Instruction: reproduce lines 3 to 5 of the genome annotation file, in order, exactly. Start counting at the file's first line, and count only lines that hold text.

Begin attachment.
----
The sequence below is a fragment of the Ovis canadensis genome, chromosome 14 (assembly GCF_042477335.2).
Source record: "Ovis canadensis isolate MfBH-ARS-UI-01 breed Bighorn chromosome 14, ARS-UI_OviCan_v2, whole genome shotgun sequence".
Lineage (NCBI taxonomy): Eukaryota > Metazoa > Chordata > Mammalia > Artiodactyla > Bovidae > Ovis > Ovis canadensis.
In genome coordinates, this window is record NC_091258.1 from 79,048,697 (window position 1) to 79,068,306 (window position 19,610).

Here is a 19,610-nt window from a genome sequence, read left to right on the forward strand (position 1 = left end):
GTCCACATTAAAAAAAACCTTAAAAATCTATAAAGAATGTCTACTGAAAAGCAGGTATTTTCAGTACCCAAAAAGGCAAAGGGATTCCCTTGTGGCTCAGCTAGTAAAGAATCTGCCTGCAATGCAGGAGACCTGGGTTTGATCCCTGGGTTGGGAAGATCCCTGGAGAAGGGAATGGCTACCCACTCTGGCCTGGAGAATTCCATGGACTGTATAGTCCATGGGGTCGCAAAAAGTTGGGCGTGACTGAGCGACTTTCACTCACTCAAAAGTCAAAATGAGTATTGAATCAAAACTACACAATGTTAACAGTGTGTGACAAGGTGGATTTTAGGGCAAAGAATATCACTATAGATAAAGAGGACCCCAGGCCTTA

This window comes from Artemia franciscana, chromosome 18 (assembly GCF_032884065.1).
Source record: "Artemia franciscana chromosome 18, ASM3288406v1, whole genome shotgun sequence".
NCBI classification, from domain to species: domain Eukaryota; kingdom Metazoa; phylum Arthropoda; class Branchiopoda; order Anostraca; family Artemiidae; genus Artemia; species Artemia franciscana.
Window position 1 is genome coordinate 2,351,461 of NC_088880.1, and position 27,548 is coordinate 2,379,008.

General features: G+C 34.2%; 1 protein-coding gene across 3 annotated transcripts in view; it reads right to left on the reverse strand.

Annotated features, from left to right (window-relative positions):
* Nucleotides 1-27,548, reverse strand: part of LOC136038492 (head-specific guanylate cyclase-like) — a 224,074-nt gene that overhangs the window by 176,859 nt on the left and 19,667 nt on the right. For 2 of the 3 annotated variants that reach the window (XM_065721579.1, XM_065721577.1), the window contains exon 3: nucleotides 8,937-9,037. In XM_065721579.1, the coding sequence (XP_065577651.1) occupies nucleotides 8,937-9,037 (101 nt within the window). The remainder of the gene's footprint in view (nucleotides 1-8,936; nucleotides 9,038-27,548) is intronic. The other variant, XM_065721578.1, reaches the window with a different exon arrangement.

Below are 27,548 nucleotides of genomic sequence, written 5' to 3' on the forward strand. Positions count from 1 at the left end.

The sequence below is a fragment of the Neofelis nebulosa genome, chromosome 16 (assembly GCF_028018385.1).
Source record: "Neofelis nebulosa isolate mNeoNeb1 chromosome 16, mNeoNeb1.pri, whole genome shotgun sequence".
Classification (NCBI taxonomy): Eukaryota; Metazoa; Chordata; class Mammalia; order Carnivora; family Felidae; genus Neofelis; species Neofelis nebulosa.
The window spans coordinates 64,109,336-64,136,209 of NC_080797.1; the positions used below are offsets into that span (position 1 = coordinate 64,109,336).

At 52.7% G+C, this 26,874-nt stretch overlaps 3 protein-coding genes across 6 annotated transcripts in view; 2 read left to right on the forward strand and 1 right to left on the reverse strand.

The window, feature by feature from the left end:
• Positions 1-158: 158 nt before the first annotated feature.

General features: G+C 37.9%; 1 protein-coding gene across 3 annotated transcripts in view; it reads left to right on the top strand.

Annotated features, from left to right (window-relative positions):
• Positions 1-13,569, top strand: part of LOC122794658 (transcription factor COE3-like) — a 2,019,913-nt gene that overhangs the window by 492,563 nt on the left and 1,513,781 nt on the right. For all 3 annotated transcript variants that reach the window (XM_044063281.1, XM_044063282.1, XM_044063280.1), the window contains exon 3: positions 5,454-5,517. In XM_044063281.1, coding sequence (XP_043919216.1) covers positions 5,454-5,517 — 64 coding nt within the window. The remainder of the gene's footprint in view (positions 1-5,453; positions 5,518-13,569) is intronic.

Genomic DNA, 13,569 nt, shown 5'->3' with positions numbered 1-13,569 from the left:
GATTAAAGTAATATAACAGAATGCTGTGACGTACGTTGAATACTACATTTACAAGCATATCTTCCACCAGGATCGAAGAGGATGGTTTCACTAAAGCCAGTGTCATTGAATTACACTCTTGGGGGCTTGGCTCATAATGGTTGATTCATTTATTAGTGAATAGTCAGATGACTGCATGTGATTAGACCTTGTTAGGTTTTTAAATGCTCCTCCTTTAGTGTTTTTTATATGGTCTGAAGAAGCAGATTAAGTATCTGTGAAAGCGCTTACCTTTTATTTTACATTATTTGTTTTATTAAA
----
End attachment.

Lineage (NCBI taxonomy): Eukaryota > Metazoa > Chordata > Mammalia > Artiodactyla > Bovidae > Ovis > Ovis canadensis.
In genome coordinates, this window is record NC_091258.1 from 79,048,697 (window position 1) to 79,068,306 (window position 19,610).

Here is a 19,610-nt window from a genome sequence, read left to right on the forward strand (position 1 = left end):